Stay up to date with notifications from The Independent

Notifications can be managed in browser preferences.

Government taken back to court for third time over air pollution plan

'The health of all UK citizens is at stake'

Ian Johnston
Environment Correspondent
Monday 03 July 2017 12:31 BST
A seagull flies above the smog-filled skyline of the City of London
A seagull flies above the smog-filled skyline of the City of London (Reuters)

The UK Government is being taken to court for a third time over its latest attempt to produce an effective plan to reduce air pollution to within safe limits.

ClientEarth, a group of campaigning environmental lawyers, has twice successfully won court orders requiring Ministers to come up with a strategy that complies with European Union law.

A draft third attempt was published for public consultation shortly before the general election, but only after a judge ordered the Department of Environment, Food and Rural Affairs to do so. Defra lawyers had unsuccessfully argued that it should be delayed until after the vote because it would drop a “controversial bomb” on the campaign.

ClientEarth is due to argue that this latest version is still not good enough.

It said proposals for England were flawed because local authorities were told to use the most effective proposal – establishing clean air zones in the most polluted parts of the country that some vehicles must pay to enter – only after considering other options.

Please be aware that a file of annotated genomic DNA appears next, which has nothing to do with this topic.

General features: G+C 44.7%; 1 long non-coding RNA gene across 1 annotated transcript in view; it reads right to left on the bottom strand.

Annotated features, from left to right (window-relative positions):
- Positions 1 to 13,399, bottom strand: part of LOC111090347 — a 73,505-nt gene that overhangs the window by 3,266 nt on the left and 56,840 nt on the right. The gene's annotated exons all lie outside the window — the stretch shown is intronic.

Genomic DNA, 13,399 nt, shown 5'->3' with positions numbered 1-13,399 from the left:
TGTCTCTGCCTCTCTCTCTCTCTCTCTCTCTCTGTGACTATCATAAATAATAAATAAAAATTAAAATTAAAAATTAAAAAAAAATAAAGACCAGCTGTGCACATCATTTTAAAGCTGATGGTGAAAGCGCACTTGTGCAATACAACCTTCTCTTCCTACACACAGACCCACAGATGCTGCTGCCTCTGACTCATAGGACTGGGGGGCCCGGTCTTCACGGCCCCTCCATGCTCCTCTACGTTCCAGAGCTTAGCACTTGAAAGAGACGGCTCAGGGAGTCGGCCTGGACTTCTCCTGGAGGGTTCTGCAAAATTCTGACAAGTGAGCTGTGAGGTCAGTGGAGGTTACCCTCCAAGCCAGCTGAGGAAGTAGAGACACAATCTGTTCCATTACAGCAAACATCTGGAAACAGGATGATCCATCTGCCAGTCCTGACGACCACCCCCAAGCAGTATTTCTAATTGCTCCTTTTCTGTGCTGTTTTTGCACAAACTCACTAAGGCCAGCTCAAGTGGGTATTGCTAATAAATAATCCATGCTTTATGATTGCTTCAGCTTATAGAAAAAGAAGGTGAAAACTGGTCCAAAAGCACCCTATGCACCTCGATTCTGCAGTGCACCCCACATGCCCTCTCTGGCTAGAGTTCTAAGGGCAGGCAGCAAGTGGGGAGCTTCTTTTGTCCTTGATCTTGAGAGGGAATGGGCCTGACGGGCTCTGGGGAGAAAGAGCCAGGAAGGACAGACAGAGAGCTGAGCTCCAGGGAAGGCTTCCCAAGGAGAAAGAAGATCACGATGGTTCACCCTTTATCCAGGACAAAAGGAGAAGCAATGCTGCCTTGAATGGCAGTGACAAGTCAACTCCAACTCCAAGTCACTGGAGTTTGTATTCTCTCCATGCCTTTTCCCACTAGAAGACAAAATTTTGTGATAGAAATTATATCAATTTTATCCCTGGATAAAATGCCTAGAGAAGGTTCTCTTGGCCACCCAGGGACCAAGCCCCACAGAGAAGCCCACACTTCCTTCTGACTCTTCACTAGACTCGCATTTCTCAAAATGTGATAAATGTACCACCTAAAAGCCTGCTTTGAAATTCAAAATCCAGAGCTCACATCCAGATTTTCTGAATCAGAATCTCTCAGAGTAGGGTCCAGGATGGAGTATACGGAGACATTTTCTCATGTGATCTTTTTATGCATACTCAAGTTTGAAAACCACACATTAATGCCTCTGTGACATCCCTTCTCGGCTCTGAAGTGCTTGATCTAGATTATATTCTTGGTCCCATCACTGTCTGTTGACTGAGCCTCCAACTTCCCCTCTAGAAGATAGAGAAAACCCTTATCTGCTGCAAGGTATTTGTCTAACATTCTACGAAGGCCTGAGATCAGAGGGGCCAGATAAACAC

The group also criticised proposals for Scotland, Wales and Northern Ireland, saying they lacked any actual concrete action.

James Thornton, ClientEarth’s chief executive, said: “The draft plans for Scotland, Wales and Northern Ireland are simply plans for more plans.

“The court ordered a plan for the UK Government to obey the law on pollution limits across the UK as soon as possible. The health of all UK citizens is at stake, not just some.”

While air quality is devolved to these three parts of the UK, the British Government has overall responsibility, according to a Supreme Court ruling in 2015.

Public Health England and the National Institute for Health and Care Excellence have issued a report calling for clean air zones that include “restrictions or charges on certain classes of vehicles” to be considered.

It said the establishment of such zones should include “targets to progressively reduce pollutant levels below EU limits and aim to meet World Health Organization air quality guidelines”.

Mr Thornton said this expert advice should have been made available to the public during the consultation on the air quality plan.

“The UK Government did not make this clear to people when it consulted on its air quality plans for the UK, forcing us to go back to the High Court next Wednesday to try to get them to do this,” he said.

“If this is going to happen, then people need to have their say on it.”

A Defra spokesperson said: “Improving the UK’s air quality and cutting harmful emissions is a priority for this Government.

“We have invested more than £2bn since 2011 to increase the uptake of ultra-low emissions vehicles and support greener transport schemes, and set out how we will improve air quality through a new programme of Clean Air Zones.”

The Government plans to publish its final air quality plan by 31 July.

Join our commenting forum

Join thought-provoking conversations, follow other Independent readers and see their replies


Thank you for registering

Please refresh the page or navigate to another page on the site to be automatically logged inPlease refresh your browser to be logged in